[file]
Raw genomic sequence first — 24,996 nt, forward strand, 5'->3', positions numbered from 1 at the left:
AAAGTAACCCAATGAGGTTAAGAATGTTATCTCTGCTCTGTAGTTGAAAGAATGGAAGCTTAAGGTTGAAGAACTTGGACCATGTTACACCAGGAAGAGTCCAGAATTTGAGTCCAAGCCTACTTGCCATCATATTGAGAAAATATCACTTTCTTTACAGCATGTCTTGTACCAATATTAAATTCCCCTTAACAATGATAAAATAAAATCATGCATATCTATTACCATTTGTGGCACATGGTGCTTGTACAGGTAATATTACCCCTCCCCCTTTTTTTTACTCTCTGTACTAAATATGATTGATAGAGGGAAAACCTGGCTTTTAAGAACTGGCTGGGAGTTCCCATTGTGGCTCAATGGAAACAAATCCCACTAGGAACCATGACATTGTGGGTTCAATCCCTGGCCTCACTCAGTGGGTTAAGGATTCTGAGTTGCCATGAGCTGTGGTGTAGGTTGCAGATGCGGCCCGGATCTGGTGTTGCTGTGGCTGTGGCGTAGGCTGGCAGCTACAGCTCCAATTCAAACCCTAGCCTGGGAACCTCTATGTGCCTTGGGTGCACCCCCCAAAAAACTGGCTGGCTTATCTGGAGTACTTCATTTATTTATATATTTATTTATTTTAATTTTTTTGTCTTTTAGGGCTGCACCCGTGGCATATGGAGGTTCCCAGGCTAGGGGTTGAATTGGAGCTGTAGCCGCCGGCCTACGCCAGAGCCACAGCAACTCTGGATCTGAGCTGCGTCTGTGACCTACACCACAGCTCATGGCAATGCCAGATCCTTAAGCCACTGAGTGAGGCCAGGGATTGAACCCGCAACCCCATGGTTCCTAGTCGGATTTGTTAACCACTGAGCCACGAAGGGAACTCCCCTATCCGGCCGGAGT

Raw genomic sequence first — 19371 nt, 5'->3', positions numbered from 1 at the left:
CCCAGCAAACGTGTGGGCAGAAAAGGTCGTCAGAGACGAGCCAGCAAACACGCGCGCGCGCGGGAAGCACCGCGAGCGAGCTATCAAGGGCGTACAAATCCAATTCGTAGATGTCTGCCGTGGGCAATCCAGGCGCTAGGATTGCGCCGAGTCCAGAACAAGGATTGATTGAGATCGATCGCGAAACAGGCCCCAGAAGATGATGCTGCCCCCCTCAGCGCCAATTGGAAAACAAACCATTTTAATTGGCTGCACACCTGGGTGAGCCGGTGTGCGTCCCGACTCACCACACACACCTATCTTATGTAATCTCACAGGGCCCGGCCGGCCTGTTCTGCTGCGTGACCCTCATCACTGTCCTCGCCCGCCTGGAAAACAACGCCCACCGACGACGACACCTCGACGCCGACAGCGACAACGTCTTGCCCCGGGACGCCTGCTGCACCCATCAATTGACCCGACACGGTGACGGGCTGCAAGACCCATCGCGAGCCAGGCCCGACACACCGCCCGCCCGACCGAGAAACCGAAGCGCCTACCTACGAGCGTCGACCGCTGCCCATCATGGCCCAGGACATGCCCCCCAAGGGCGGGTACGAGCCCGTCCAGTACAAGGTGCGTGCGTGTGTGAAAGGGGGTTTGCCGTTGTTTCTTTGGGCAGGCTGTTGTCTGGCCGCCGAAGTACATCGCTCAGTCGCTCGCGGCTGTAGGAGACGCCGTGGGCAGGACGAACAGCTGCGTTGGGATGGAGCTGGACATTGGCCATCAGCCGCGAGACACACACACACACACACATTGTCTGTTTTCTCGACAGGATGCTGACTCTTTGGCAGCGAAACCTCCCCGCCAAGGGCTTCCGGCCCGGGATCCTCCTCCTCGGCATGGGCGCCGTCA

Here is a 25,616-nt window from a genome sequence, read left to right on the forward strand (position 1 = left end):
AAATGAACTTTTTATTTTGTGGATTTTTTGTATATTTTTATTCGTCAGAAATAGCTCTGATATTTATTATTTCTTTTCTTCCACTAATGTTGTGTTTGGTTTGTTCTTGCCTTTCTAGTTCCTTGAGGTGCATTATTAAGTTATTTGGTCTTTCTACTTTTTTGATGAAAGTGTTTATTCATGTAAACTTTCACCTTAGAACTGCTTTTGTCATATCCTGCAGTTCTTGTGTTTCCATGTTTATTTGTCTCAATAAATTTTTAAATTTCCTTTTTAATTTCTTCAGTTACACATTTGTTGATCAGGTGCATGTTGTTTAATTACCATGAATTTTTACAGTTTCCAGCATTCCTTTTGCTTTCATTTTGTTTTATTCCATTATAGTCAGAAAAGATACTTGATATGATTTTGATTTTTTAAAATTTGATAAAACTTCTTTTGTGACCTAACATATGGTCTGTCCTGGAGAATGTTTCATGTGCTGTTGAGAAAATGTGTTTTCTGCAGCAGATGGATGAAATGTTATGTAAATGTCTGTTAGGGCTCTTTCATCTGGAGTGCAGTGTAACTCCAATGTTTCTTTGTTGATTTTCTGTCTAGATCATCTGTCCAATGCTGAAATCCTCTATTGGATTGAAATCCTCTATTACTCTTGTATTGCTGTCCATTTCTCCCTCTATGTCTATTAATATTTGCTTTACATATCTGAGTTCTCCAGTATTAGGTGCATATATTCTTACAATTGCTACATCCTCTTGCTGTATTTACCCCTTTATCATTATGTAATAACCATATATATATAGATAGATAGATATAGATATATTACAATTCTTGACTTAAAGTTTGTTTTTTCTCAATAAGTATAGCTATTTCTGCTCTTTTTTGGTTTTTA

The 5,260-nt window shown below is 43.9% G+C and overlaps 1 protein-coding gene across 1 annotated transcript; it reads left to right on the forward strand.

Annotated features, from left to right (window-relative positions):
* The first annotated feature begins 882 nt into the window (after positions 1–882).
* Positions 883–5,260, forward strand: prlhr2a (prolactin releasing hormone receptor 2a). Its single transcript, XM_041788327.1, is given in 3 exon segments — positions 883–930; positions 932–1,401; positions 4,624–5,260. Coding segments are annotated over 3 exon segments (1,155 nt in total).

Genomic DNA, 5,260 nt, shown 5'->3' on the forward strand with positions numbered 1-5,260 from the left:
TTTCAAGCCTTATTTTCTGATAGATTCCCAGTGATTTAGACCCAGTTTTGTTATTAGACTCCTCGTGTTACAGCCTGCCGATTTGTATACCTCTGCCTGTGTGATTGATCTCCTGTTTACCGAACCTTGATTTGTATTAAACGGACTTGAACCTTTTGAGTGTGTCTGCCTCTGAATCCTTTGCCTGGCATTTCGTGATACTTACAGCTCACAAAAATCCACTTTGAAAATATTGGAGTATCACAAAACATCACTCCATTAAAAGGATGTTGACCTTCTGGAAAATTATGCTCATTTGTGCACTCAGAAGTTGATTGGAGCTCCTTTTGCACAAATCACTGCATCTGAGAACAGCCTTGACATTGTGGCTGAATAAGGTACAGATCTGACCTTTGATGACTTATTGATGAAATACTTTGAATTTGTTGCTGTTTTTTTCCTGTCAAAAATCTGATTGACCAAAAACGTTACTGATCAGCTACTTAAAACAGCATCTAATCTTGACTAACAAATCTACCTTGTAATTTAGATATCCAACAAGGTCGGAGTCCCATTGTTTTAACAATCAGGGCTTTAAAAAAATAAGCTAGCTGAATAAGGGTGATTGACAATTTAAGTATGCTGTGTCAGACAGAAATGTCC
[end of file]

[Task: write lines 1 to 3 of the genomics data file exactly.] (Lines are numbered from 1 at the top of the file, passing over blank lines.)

Raw genomic sequence first — 24,996 nt, forward strand, 5'->3', positions numbered from 1 at the left:
AAAGTAACCCAATGAGGTTAAGAATGTTATCTCTGCTCTGTAGTTGAAAGAATGGAAGCTTAAGGTTGAAGAACTTGGACCATGTTACACCAGGAAGAGTCCAGAATTTGAGTCCAAGCCTACTTGCCATCATATTGAGAAAATATCACTTTCTTTACAGCATGTCTTGTACCAATATTAAATTCCCCTTAACAATGATAAAATAAAATCATGCATATCTATTACCATTTGTGGCACATGGTGCTTGTACAGGTAATATTACCCCTCCCCCTTTTTTTTACTCTCTGTACTAAATATGATTGATAGAGGGAAAACCTGGCTTTTAAGAACTGGCTGGGAGTTCCCATTGTGGCTCAATGGAAACAAATCCCACTAGGAACCATGACATTGTGGGTTCAATCCCTGGCCTCACTCAGTGGGTTAAGGATTCTGAGTTGCCATGAGCTGTGGTGTAGGTTGCAGATGCGGCCCGGATCTGGTGTTGCTGTGGCTGTGGCGTAGGCTGGCAGCTACAGCTCCAATTCAAACCCTAGCCTGGGAACCTCTATGTGCCTTGGGTGCACCCCCCAAAAAACTGGCTGGCTTATCTGGAGTACTTCATTTATTTATATATTTATTTATTTTAATTTTTTTGTCTTTTAGGGCTGCACCCGTGGCATATGGAGGTTCCCAGGCTAGGGGTTGAATTGGAGCTGTAGCCGCCGGCCTACGCCAGAGCCACAGCAACTCTGGATCTGAGCTGCGTCTGTGACCTACACCACAGCTCATGGCAATGCCAGATCCTTAAGCCACTGAGTGAGGCCAGGGATTGAACCCGCAACCCCATGGTTCCTAGTCGGATTTGTTAACCACTGAGCCACGAAGGGAACTCCCCTATCCGGCCGGAGT

Raw genomic sequence first — 19371 nt, 5'->3', positions numbered from 1 at the left: